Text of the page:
Game Review: Company of Heroes (2006) – Steam

Title Company of Heroes (2006)
Platform: Steam / Windows
Available on OS: Windows
Genre:Strategy, Real-time Strategy, RTS, World War II
Date completed: December 2021
Game number:18 of 1005 steam games (< 1%)

Summary review: A WWII themed challenging (to me at least) real-time strategy game with a lot of interesting scenarios and maps and lots of different unit types and vehicles. Some consider this a classic in genre in fact. I only played the Normandy campaign.
Graphics: Between the weird stretching to my 5120×1440 resolution and it being from 2006…well it’s about what you expect: polygons and textures from 2006.
Music: Almost entirely supportive music that swells up at certain points but is otherwise barely noticeable because of all the yelling and explosions.
Controls: Keyboard and mouse: the way the camera is shifted is different than I was accustomed to (hold left alt and move around the mouse) but other than that it works perfectly as a PC-optimized RTS.
Replayability: I don’t know that I want to replay the campaign I have just finished any time soon. Perhaps certain maps just for fun. Eventually I will come back and do the remaining campaigns playing as Germans and British forces.
Total score: 90 / 100 – This game has this strange hold over me: it has the charm to it that makes me feel some how attached to the units and how I’m making it through scenario and yet I don’t know any soldier names or really have anything specific to relate to.


Introduction

I should mention a few things from the outset since this such an old game: it is not optimized in anyway for a wide even 16:9 screen never mind a 5120×1440 resolution. The UI doesn’t scale at all and I may as well have tried hooking up a 19″ 4:3 LCD screen I have just to play it. You can make the game windowed at a 4:3 resolution but moving the camera by moving it to the edge of the screen is completely non-functional that way.

Also, the current version for sale on steam ($20 is too much) includes the two expansions for the campaign by default. But I have only played the 12 maps designated as Normandy because I think I am about CoH’d out right now.

I remember playing this soon after it came out. I can’t remember if I finished it or not. Given the difficulty I had with it this time I would I imagine I didn’t.

The Premise

There isn’t really a narrative to this game so far as I could tell besides that of Able Company in World War II. By that I mean there are no ongoing characters, no “hero characters” or weapons that can be kept from one scenario/map to the next. The game just drops you on to a map, lists the primary and secondary goals and says “GO”. It slowly works it way from Normandy and eventually to various towns in France until reaching Germany itself.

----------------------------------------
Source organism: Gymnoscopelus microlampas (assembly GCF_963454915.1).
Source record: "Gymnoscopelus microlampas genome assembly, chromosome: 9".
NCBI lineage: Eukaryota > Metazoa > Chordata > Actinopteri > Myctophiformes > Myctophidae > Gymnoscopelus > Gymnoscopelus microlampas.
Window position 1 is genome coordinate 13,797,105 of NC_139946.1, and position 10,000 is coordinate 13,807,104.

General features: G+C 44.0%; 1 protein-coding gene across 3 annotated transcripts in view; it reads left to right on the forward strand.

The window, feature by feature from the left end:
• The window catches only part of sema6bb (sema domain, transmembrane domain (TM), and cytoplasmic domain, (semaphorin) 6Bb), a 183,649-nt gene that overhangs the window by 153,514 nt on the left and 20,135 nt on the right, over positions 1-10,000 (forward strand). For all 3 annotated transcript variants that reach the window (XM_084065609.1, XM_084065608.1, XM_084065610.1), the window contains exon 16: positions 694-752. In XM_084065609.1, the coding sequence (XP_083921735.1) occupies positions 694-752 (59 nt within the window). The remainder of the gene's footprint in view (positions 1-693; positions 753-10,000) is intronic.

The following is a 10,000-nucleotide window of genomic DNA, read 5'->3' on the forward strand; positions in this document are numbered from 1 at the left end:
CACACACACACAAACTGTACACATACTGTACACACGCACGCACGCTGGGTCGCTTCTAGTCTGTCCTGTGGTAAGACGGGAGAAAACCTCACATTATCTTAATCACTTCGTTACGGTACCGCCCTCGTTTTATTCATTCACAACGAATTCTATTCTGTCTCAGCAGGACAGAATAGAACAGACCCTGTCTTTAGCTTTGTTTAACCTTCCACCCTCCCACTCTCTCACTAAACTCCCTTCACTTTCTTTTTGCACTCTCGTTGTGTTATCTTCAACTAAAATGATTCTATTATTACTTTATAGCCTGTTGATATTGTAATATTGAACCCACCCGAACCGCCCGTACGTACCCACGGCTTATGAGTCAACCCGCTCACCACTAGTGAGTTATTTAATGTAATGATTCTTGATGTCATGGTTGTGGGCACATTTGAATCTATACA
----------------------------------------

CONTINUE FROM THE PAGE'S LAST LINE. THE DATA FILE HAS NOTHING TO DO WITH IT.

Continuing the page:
The first mission is that of storming Normandy beach and acts as something of a tutorial. From there the scenarios get more and more complex and the resources and strategies also get more complex.

Some people use me as verb

When StarCarft 2 -another famous RTS – first came out I played the single player campaign and managed to get through in my own way (the first third was the human campaign). I had to build out my base and try and maintain it while pushing forward to win the map.

Then I started playing with a group of people in multiplayer and doing the same strategy, apparently not the right approach. So one of the group members starting using my name as a verb. Like “I’m building a little city, Ethan’ing across the map”. Well my name isn’t Ethan but you get the idea. I had become a verb and that wasn’t necessarily a compliment.

I found myself doing the same thing in this game’s campaign: building entirely too much out around the base then getting clobbered by the AI. I think the better strategy – both in CoH and SC2 – is to take more of an aggressive/expansionist tact than treat the area around the base like it’s SimCity

The game has something of a way of discouraging this “SimCity approach” though: a population cap of only 75. I am not sure if that was a technical limitation of the day or a completely arbitrary number the developer chose (and it’s probably easy up that cap). Either way it forced me to make some decisions and take some gambles I might not have otherwise taken or made.

It’s going to take some patience

I actually had a lot of fun with this game. There was more than one map I ended up having to reply over and over again until I got it, but that was fine. Eventually I realized I should really save the game at key points in my progress so I don’t have to start over.

Speaking of which: no apparent “quick save” key, at least not that I could find from within the game, there could be an obvious INI file I’m missing that lists things like quick save.